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By Barton Bund
How did theater change after 9/11? I would like to say that there was a major artistic shift, a dynamic sea-change. Our world was feeling it. But the theater, the brief abstract and chronicle of our time, fell into a kind of limbo.
I have seen very few works of art in any genre that I felt conveyed the proper response to 9/11. Some say films like The 25th Hour or records like Bruce Springsteen's The Rising were definitive works, with a sharp eye toward the tragedy. But I felt that while their heart was in the right place, their eyes and ears weren't. Were these 9/11-inspired works of art really significant beyond their political statement? Yes and no. If you like it, you like it. In the cases of these I mentioned here, I liked them. I suppose The West Wing did a nice job too.
But no one knew exactly what to do or say. The attacks of 9/11 were too big, too cinematic. Film is a brilliant medium for carrying power in imagery. Music is magic. Beauty and form, emotion and quick delivery to the senses. In theater, we have to put it into words! When we, as a company, were looking for a way to respond, we found we couldn't. Not right off the bat.
Then the war broke out. When Bush waged war in Iraq, we had a lot to talk about. We found inspiration, and success, in theatrical acts of protest. Arthur Miller's A View From the Bridge became our flagship production. It was one of our first shows to reach large audiences and make a political statement at the same time. It was about the inhuman treatment of illegal immigrants in America. The early 21st century put fear and anger into our everyday actions. While the government led a war against terror, a parallel mission was launched to smoke out illegal residents, and we got pissed off about it. Add a cup of rage to the batter, and it tastes horrible, but it's good for you. We were pissed-off theater artists!
The following year we took a different plunge, and the surprise hit of our season was In the Heart of America by Naomi Wallace. It was written about Desert Storm and the first Iraq War, but we tried to hide that as much as possible. It felt up-to-the-minute and raw. We gave our audience an abstract, impassioned look at the brutality of war, and the sexual politics within the armed forces. It was intense and rewarding, on so many levels. It was wild. It remains, to my mind, one of the best-written plays about war in general.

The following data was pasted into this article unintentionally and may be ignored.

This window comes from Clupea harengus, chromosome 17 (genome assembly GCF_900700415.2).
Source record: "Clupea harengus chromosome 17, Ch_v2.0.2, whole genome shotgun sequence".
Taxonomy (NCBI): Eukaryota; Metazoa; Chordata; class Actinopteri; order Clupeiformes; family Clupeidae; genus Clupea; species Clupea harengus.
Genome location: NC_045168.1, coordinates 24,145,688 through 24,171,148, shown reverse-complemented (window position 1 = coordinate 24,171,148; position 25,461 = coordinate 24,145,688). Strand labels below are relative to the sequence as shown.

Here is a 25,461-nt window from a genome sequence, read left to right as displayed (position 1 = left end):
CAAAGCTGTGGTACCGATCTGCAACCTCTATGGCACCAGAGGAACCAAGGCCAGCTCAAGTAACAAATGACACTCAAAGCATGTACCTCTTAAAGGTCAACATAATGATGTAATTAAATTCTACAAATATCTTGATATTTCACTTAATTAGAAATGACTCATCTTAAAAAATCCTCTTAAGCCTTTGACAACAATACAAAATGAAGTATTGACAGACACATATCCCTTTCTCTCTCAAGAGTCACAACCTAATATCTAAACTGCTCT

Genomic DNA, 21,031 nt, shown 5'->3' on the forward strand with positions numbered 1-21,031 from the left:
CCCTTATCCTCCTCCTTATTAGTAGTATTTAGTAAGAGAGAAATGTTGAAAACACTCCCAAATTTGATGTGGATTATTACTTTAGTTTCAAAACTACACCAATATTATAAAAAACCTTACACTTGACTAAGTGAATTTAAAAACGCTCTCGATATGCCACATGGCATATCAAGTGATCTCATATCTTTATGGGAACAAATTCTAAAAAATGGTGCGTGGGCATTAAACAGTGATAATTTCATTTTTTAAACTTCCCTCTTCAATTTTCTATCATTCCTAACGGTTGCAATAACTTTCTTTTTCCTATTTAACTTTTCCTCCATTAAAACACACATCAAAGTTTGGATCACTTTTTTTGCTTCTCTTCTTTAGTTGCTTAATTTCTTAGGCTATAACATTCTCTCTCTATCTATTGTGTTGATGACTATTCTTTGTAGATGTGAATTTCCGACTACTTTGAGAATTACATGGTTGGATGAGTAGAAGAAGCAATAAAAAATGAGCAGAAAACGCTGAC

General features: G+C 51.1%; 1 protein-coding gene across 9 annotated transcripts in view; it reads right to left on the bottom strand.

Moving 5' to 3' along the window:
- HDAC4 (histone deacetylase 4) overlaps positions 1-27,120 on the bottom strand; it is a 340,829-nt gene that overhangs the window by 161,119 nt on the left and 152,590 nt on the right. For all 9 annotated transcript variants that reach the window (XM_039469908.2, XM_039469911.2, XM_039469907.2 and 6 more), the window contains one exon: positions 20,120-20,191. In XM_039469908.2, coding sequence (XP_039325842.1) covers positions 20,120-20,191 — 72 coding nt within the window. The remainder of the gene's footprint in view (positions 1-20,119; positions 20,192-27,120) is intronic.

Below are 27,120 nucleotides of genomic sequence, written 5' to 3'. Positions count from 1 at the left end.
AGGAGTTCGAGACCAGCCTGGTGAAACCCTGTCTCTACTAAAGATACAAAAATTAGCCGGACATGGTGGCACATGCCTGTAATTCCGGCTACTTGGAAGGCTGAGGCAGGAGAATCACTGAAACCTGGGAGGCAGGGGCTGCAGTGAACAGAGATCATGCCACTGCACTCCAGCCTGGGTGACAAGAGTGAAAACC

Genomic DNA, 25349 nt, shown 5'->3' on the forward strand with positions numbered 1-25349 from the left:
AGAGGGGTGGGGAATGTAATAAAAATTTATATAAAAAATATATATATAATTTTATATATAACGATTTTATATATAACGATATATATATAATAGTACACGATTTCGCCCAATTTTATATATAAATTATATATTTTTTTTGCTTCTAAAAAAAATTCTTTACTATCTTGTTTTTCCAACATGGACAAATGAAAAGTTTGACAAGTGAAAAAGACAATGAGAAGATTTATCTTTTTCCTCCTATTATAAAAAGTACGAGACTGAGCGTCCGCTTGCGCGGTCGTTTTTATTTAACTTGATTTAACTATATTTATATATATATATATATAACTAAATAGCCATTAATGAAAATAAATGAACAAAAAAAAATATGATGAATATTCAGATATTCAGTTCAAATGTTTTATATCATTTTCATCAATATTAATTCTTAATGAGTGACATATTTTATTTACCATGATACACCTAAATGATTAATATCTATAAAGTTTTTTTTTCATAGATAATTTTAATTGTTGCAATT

I would also include our 2006 production of The Glob, which I finished writing on Sept. 12, 2001. It started off as my unifying, almost patriotic response to the tragedy. But five years later when we produced it, we were embroiled in the Iraq War. The Glob became our most obvious, blatantly anti-establishment piece. It had drugs, government conspiracies, STDs, teenage promiscuity, and more goodies. Again, we enjoyed some success. And this time, we really wore the message on our sleeves. No beating around the Bush. We showed boldfaced contempt for everything, and we sang it and danced it! Never underestimate musical comedy as a weapon of change.
I look back at the ruin our world is in since 9/11, and I question the value of theater in general. Are there other weapons at our disposal besides words and actions on a stage? We couldn't instantly become a theatrical-political weapon right after 9/11. We really didn't know what to do. But soon, we had to decide: Was it better to take the risk and make a statement, possibly alienating a portion of our audience? Can we find a quintessentially American play that might unify both sides of the argument? Are we wasting our time putting on plays?
But then I remember that actors are citizens of this world. And when I see their fears and doubts transmitted onto the stage in performance, I know that we are still creating a dynamic and vital art form.
It's still necessary.
I found the musical comedies to be of tremendous value. I finally understood them: They make us laugh! They are as necessary to the theater as anything else, because they make us feel good. Likewise, I understood Macbeth differently. Last week I worked with an Iraq war veteran on the Dagger Speech. He gets it. We all find our own ways to deal with the trauma of war.
Theater, like life, is strange and abstract, but my god, it's exciting! Don't get too political, try and have some fun!
Here is my opinion, and think what you want: We haven't had a definitive play that deals with 9/11. Not yet.
The theater has yet to find an equivalent to The Hurt Locker - something that tells the right story, something that hits in a genuine way. Likewise, we have yet to find a satisfying theatrical response to Katrina. To the Gulf Oil spill. It's okay; we know it is still something worth seeking.
Something as large as 9/11, it's more than one can take in one two-hour sitting. We still have a desire for answers, as theater artists. But we trip on our faces when we try to provide the answers ourselves.
ABOUT BARTON BUND:
Barton Bund is the founder and artistic director of the Blackbird Theatre in Ann Arbor. He is the director of How the Other Half Loves, Cat on a Hot Tin Roof, and the composer/librettist of The Glob and Patty Hearst. His commentaries appear frequently on EncoreMichigan.com. For information about the Blackbird Theatre, log on to www.blackbirdtheatre.org.
Copyright 2011 Barton Bund
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